Cloud Infrastructure Security: Securing the 7 Key Components

Learn how to secure the 7 key components of cloud infrastructure - accounts, servers, hypervisors, storage, databases, the network, and containers/Kubernetes

What is Cloud Infrastructure Security?

Cloud infrastructure security is the practice of securing resources deployed in a cloud environment and supporting systems. 

Public cloud infrastructure is, in many ways, more vulnerable than on-premises infrastructure because it can easily be exposed to public networks, and is not located behind a secure network perimeter. However, in a private or hybrid cloud, security is still a challenge, as there are multiple security concerns due to the highly automated nature of the environment, and numerous integration points with public cloud systems.

Cloud infrastructure is made up of at least 7 basic components, including user accounts, servers, storage systems, and networks. Cloud environments are dynamic, with short-lived resources created and terminated many times per day. This means each of these building blocks must be secured in an automated and systematic manner. Read on to learn best practices that can help you secure each of these components.

In this article, you will learn:

Securing Public, Private, and Hybrid Clouds

Cloud security has different implications in different cloud infrastructure models. Here are considerations for security in each of the three popular models—public cloud, private cloud, and hybrid cloud.

Public Cloud Security

In a public cloud, the cloud provider takes responsibility for securing the infrastructure, and provides tools that allow the organization to secure its workloads. Your organization is responsible for:

  • Securing workloads and data, fully complying with relevant compliance standards, and ensuring all activity is logged to enable auditing.
  • Ensuring cloud configurations remain secure, and any new resources on the cloud are similarly secured, using automated tools such as a Cloud Security Posture Management (CSPM) platform.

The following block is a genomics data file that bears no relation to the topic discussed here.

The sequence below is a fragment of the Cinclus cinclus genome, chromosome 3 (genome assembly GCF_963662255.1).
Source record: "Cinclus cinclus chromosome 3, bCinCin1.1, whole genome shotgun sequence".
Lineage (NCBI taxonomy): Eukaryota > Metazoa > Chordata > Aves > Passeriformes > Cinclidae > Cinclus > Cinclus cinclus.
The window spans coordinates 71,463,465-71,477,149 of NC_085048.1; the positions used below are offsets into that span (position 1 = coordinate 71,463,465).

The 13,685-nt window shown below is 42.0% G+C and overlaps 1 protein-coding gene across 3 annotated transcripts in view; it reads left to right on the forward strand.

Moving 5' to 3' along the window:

• Understanding which service level agreements (SLA), supplied by your cloud provider, deliver relevant services and monitoring.
  • If you use services, machine images, container images, or other software from third-party providers, performing due diligence on their security measures and replacing providers if they are insufficient.

Private Cloud Security

The private cloud model gives you control over all layers of the stack. These resources are commonly not exposed to the public Internet. This means that you can achieve a certain level of security using traditional mechanisms that protect the corporate network perimeter. However, there are additional measures you should take to secure your private cloud:

  • Use cloud native monitoring tools to gain visibility over any anomalous behavior in your running workloads.
  • Monitor privileged accounts and resources for suspicious activity to detect insider threats. Malicious users or compromised accounts can have severe consequences in a private cloud, because of the ease at which resources can be automated.
  • Ensure complete isolation between virtual machines, containers, and host operating systems, to ensure that compromise of a VM or container does not allow compromise of the entire host. 
  • Virtual machines should have dedicated NICs or VLANs, and hosts should communicate over the network using a separate network interface.
  • Plan ahead and prepare for hybrid cloud by putting security measures in place to ensure that you can securely integrate with public cloud services

Hybrid Cloud Security

Hybrid clouds are a combination of on-premise data center, public cloud, and private cloud. The following security considerations are important in a hybrid cloud environment:

  • Ensure public cloud systems are secured using all the best practices.
  • Private cloud systems should follow private cloud security best practices, as well as traditional network security measures for the local data center.